Center to help manage diabetes

NASHUA – The first hospital-based diabetes center in the city opened recently at St. Joseph Hospital, allowing patients with the chronic disease to receive much of their care under one roof.

Part of a national trend in health-care delivery, the center allows a diabetes patient to see a nurse practitioner, a nurse educator, a registered dietitian and other specialists who work together to manage the patient’s disease and prevent potential complications.

The center, which opened in August after the hospital hired nurse practitioner James Harris to head the team, operates as part of St. Joseph’s cardiovascular program. It is a response to a growing incidence of the disease among both adults and children in New Hampshire and across the nation.

“Diabetes is reaching epidemic proportions,” said Carolyn Perrault, a certified diabetes educator who has counseled patients with diabetes at the hospital for the past 12 years. “There’s a lot more out there and more being diagnosed.”

According to the American Diabetes Association, 18.2 million Americans had diabetes in 2002 – 13 million who were diagnosed and 5.2 million who were not diagnosed. In addition, experts say a growing segment of the population is pre-diabetic, meaning that without intervention they could develop diabetes or some of its complications.

There are two types of diabetes: Type 1 diabetes, previously called insulin-dependent diabetes mellitus or juvenile-onset diabetes, and Type 2, once called non-insulin-dependent diabetes mellitus, and now known as adult-onset diabetes.

Type 1 usually strikes children and young adults. It develops when the body’s immune system destroys pancreatic beta cells, the only cells in the body that produce insulin, a hormone that regulates blood glucose.

Type 2, which experts say accounts for between 90 percent and 95 percent of all diagnosed cases of diabetes, usually begins as insulin resistance, a disorder in which the cells do not use insulin efficiently. As the need for insulin increases, the pancreas gradually loses its ability to produce it.

Type 2 is associated with age, obesity, family history, prior gestational diabetes, inactivity, impaired glucose tolerance and race. African descendants, Latino Americans, American Indians, some Asian Americans, native Hawaiians, and other Pacific Islanders are at higher risk for Type 2. But an increasing number of children and adolescents are being diagnosed with Type 2, according to the American Diabetes Association.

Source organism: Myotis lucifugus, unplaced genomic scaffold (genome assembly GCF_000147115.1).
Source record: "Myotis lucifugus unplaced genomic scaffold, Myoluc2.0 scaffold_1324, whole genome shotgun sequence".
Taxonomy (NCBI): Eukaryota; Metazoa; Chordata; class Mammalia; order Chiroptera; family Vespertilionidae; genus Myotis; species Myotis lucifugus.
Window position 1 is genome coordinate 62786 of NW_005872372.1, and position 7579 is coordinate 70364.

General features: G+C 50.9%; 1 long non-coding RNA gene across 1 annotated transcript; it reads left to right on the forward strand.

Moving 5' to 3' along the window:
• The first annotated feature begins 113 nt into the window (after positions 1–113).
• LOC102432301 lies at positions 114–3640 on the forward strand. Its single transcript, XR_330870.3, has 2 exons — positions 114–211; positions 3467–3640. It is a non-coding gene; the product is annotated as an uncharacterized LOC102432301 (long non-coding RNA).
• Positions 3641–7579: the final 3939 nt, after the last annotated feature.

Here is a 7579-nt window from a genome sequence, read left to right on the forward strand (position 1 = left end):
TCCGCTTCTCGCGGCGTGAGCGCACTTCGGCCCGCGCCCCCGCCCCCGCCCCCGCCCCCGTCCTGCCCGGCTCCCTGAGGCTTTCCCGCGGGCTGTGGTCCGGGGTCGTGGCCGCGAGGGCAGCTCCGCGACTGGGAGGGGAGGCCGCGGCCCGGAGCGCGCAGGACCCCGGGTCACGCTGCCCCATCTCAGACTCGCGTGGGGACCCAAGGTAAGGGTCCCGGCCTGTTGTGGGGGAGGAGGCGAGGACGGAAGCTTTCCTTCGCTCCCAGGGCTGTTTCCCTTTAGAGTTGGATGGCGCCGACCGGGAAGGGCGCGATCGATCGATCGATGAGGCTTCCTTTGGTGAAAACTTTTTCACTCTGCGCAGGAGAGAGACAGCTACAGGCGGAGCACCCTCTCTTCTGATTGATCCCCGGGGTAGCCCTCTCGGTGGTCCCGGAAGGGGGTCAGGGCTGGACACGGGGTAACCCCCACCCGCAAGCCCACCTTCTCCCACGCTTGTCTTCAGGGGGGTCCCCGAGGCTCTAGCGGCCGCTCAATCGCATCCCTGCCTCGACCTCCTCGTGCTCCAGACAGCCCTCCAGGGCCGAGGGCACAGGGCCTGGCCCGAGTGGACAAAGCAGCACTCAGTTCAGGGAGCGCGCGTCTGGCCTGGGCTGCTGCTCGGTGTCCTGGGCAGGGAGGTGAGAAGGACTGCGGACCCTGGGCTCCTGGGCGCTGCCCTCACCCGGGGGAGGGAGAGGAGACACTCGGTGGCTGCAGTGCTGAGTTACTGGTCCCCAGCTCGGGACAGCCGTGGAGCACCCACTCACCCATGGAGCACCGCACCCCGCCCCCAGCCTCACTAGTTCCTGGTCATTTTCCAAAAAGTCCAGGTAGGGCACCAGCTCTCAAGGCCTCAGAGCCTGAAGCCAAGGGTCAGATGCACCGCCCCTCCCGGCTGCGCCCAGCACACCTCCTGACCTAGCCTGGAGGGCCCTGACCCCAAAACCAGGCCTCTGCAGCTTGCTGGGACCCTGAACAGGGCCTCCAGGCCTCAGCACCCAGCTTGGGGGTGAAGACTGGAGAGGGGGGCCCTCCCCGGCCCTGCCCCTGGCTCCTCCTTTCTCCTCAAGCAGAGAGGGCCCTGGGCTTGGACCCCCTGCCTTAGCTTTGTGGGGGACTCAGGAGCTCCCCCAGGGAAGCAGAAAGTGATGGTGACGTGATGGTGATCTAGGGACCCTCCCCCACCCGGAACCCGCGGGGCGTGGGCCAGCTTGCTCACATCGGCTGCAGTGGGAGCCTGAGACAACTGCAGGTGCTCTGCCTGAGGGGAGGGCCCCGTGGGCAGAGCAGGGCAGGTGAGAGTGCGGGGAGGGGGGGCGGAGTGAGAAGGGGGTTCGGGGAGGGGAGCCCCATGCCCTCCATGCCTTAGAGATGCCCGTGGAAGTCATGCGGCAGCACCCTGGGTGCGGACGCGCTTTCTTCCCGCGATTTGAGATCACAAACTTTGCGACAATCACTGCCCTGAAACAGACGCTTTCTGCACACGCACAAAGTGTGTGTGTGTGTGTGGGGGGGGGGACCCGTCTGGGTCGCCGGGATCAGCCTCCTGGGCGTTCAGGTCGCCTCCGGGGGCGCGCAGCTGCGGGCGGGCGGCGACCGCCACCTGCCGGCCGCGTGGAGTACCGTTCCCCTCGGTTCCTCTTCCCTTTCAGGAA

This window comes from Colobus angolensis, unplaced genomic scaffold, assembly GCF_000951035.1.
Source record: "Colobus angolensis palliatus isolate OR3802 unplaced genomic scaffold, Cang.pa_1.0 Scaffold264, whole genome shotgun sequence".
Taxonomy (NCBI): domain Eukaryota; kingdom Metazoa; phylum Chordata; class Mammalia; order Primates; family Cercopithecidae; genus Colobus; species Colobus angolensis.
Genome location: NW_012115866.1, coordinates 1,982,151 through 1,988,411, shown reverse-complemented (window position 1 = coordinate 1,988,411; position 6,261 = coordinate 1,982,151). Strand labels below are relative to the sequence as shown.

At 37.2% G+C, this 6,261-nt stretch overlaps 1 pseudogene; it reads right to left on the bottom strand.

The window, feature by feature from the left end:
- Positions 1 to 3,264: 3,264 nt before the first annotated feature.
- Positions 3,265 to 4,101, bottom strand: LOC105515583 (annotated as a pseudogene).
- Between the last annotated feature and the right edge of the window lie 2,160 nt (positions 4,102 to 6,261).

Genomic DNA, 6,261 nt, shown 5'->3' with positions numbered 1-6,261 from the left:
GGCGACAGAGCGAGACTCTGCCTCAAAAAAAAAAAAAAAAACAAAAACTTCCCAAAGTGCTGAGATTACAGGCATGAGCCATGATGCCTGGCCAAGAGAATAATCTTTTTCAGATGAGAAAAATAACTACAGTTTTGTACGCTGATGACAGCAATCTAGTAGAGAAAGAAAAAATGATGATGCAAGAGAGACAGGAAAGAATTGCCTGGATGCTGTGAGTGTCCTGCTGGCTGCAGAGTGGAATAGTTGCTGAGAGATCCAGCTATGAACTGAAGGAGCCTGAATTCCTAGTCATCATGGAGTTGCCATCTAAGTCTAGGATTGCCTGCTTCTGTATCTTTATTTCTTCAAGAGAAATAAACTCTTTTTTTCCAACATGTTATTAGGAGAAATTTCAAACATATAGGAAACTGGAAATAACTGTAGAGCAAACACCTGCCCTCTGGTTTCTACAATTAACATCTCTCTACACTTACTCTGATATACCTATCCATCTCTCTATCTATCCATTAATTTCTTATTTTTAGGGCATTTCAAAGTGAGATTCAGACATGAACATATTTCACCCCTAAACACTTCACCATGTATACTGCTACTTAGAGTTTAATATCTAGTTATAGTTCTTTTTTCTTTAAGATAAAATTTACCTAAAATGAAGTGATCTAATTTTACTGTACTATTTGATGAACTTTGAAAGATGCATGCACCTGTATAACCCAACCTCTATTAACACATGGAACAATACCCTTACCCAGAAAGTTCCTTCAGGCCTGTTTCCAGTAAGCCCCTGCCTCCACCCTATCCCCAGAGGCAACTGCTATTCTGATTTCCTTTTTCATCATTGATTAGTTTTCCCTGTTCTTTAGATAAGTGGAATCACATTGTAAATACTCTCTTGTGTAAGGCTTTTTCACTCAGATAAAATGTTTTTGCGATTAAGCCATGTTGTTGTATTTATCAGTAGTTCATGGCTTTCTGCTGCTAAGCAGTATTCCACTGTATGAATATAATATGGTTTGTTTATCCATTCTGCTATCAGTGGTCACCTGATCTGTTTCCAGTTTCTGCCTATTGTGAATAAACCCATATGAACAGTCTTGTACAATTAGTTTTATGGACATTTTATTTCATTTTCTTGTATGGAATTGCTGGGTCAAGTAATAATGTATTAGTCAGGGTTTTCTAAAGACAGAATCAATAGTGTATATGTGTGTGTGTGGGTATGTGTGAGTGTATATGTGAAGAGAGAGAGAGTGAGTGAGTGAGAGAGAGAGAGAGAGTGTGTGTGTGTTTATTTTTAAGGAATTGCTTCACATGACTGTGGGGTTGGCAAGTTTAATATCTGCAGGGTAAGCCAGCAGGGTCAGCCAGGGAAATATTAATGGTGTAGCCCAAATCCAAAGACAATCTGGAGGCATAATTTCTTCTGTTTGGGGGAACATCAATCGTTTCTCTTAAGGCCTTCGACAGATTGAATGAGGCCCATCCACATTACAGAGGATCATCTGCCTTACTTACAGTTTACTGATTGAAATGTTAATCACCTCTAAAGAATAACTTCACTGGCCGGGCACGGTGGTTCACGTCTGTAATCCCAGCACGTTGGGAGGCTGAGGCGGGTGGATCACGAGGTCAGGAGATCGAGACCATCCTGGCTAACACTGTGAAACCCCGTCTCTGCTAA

Overall, according to the ADA, the risk of death for people with diabetes is about twice what it is for those without the disease.

Perrault said the numbers alone are reason enough for taking a team approach to managing diabetes.

“For a long time, I did the program alone, helping them understand about the disease, the disease process, how to control it with meal plans, exercise, medication, how to monitor blood sugar,” she said. “With a nurse practitioner, we can do better at management of the disease process.”

Diabetes is manageable, but cannot be cured, said Perrault, describing the condition as a progressive disease.

“There’s a lot of frustration because you can do it all perfectly (nutrition, exercise, medication) and your blood sugar doesn’t respond correctly,” she said. “It’s the nature of the disease.”

But management makes a significant difference.

Harris, the diabetes manager for the new team, said his goal is to help patients avoid the serious complications of the disease, which can lead to grave conditions including heart and kidney disease and blindness. Before joining the center, Harris worked for Nashua Nephrology, a city medical practice where he cared for patients with end-stage kidney disease.

“It’s what I want to prevent,” he said during a recent interview. “My focus is the prevention of complications of diabetes.”

Acutely aware of the growing incidence of the disease, Harris said a parallel trend is the advent of advanced technology to monitor and manage the disease, including the insulin pump, a dispensing instrument programmed to deliver insulin into the patient’s body.

“It’s a progressive disease, but very, very controllable,” said Harris, adding that the better the control, the less likely the future complications.

Merrimack resident Mary Johnson can attest to that. A retired schoolteacher, 64-year-old Johnson was diagnosed about 18 months ago, met with Perrault, the nurse educator, and enrolled in a number of hospital-based programs to learn more about her diabetes.

“You get better care (at the center) because people are accessible to you,” Johnson said, referring to her medical specialists. “If you have a question, you can get an answer.”

Johnson, who was diagnosed with Type 2 diabetes, said for years she was tested for the disease because it runs in her family. But she was in the dark about managing until she met with Perrault.

During her conference with the nurse educator, Johnson learned about medical nutrition therapy, medication, blood sugar monitoring and the critical role exercise would play in the management of her disease.

“I knew nothing. I started right in,” she said. “A teacher knows how to follow rules.”

Since, she has not only continued her diabetes management education, but also helps others in the support group the hospital runs on the last Monday of every month.

“You have to be on top of all this,” Johnson said.

Harris, the nurse practitioner, said he can’t stress enough the value of eating right, exercising, taking medication and monitoring. The more adherent a patient is, the better the long-term prognosis, he added.

Likewise, technology has brightened prospects for patients with diabetes.

“Being in the diabetes world, I have found it to be very exciting,” Perrault said. “It has grown tremendously – technology (like) the insulin pump gives patients better control of blood sugar and prevents the complications.”